5 Christians to face trial for blasphemy in Iran
23 Mar 2011
Christian Solidarity Worldwide (CSW) has been informed that five Iranian Christians, who were recently sentenced to one year's imprisonment for crimes against the Islamic Order at the Revolutionary Court in Shiraz, will stand trial in a lower court on blasphemy charges in fifteen days time.
Pastor Behrouz Sadegh-Khandjani, Mehdi Furutan, Mohammad Beliad, Parviz Khalaj and Nazly Beliad, members of the Church of Iran denomination, were arrested in June 2010 on charges of apostasy, political meetings, blasphemy and crimes against the Islamic Order. They spent eight months in jail before being released on bail in February. Their lawyer has appealed the one-year prison sentence for crimes against the Islamic Order and a decision is pending.
It was initially assumed that the other charges against the five men had been dropped. However, a source close to the detainees has revealed that they will now face charges of blasphemy in a lower court, possibly due to the fact that lower courts are generally more disposed to hand down guilty verdicts.
The situation for Christians in Iran is worsening, with churches finding it difficult to hold meetings, and many Christians attempting to flee the country.
Christians in Iran are also increasingly concerned for Yousef Nadarkhani, the pastor of a large congregation in the city of Rasht, who was arrested in late 2009. He remains in prison after having been sentenced to death for the crime of apostasy, despite there being no articles in the Iranian legal code that refer to such a crime. Instead, the presiding judge in the Nadarkhani case based his ruling on texts by Iranian religious scholars. An appeal to the Supreme Court was filed in December, and a hearing is due within two months.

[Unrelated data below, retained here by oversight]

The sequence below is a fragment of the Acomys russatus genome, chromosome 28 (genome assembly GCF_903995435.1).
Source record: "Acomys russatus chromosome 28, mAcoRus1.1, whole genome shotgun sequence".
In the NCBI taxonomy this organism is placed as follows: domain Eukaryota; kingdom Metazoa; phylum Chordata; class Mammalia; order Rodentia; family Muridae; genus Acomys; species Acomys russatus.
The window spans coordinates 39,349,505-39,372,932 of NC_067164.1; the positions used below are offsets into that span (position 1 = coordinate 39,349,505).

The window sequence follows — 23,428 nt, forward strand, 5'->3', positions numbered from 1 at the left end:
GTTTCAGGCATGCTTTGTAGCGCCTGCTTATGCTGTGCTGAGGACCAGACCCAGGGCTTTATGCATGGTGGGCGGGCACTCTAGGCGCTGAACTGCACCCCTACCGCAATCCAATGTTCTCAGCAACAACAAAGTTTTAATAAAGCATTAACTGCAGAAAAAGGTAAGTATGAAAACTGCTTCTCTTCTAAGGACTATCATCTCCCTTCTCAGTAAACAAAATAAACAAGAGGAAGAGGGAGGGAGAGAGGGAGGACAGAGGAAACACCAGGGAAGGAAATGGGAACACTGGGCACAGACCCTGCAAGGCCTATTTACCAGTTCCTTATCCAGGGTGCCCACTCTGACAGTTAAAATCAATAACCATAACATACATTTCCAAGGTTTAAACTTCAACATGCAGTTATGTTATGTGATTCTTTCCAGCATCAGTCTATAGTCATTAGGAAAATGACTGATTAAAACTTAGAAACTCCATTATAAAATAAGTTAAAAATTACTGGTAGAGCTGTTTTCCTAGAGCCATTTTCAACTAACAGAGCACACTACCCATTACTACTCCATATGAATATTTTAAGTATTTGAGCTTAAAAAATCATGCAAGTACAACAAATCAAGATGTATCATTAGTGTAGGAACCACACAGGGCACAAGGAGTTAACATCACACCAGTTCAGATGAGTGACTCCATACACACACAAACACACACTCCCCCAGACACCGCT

CSW's National Director Stuart Windsor said, "CSW is dismayed by the charges faced by the group. The international community must press Iran not only to rescind the unjust punishments to which these Christians have already been subjected, but also to acquit them at the upcoming trial. We are also concerned that the judgment handed down in Pastor Nadarkhani's case did not follow due procedure under Iranian law. As a signatory to the International Covenant on Civil and Political Rights, Iran has an obligation to uphold international standards of religious freedom for all its citizens, to follow due process and refrain from arbitrary judicial rulings based on open-ended legislation."
For further information or to arrange interviews please contact Kiri Kankhwende, Press Officer at Christian Solidarity Worldwide on +44 (0) 78 2332 9663, email email@example.com or visit www.csw.org.uk.
Christian Solidarity Worldwide (CSW) is a Christian organisation working for religious freedom through advocacy and human rights, in the pursuit of justice.
Notes to Editors:
1. Pastor Nadarkhani was arrested on 13 October 2009 while attempting to register his church. He had earlier questioned the Muslim monopoly on the religious instruction of children in Iran, which contravenes the Iranian Constitution.
2. Pastor Nadarkhani was reportedly tried and informed orally in late September 2010 that he was to receive the death penalty, although the written sentence was not issued until 13 November.